Neo-charismatic is a term given to describe a phenomenon that began in the late 1970s and which continues today. Whereas the Charismatic Movement was largely an influence within existing churches, the neo-charismatics began as totally separate new religious groups, styled as independent non denominational fellowships and with no ties to existing denominations, either Protestant, Catholic or Pentecostal. The neo-charismatics embrace many of the doctrines and practices of the Pentecostals and the Charismatics but tend, also, to pioneer new paths; particularly in experience-based "revivals" and "signs and wonders" ministry.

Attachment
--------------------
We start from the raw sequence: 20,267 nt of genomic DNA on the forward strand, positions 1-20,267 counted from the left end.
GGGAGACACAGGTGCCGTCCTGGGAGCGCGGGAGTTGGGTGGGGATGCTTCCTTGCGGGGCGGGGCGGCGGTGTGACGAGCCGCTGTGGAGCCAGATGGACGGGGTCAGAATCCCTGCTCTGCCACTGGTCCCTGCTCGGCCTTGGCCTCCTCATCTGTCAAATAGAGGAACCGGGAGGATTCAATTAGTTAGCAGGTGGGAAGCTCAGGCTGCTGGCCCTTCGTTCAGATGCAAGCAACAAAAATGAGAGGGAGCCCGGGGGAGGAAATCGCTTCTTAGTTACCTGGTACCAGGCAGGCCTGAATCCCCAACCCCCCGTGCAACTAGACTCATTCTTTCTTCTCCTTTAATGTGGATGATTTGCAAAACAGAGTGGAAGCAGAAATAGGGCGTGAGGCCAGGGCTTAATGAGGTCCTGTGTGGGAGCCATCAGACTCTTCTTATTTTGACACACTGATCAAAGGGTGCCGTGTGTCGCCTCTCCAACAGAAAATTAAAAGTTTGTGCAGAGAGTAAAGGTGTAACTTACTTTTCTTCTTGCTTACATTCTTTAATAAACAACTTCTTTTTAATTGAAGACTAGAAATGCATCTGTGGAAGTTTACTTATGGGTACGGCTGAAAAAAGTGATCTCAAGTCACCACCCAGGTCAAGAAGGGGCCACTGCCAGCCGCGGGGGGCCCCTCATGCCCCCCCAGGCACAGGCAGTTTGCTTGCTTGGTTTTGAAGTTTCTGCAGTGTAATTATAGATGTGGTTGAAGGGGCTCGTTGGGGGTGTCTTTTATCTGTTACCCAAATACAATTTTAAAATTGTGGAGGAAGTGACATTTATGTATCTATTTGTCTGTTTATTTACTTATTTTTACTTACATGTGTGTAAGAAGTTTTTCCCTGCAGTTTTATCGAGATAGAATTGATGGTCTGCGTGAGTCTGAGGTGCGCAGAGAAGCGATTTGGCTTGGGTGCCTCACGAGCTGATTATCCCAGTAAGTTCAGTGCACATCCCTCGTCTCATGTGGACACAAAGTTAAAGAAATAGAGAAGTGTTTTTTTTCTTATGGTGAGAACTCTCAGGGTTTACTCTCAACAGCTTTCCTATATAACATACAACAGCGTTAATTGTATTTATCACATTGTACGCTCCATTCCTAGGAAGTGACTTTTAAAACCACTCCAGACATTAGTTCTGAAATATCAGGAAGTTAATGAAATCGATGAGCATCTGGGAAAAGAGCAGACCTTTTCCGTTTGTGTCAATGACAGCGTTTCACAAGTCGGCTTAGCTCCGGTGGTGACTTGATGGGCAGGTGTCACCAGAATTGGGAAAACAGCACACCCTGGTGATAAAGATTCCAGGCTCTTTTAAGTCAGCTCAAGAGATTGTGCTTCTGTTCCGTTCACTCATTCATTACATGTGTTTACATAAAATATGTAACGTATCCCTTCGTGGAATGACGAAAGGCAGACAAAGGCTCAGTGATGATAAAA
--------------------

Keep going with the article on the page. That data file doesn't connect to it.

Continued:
There are a bewildering array of groups that fall into the category of neo-charismatic and they are a potent force who outnumber the Pentecostals and Charismatics combined. The neo-charismatics are heavily influenced by the theology and doctrines of the Word-Faith teachers. A strong note of caution must be sounded here. D.R. McConnell's seminal study of the Word-Faith teachers, A Different Gospel, points out that the Word Faith teachers are not rooted in classical Pentecostalism (as most assume) but rather in the occult teachings of metaphysical cults like Christian Science, Theosophy and Swedenborgism. McConnell, amongst others, has also made a watertight case for saying that Word Faith is heresy. Hence the "Different Gospel" of his book's title.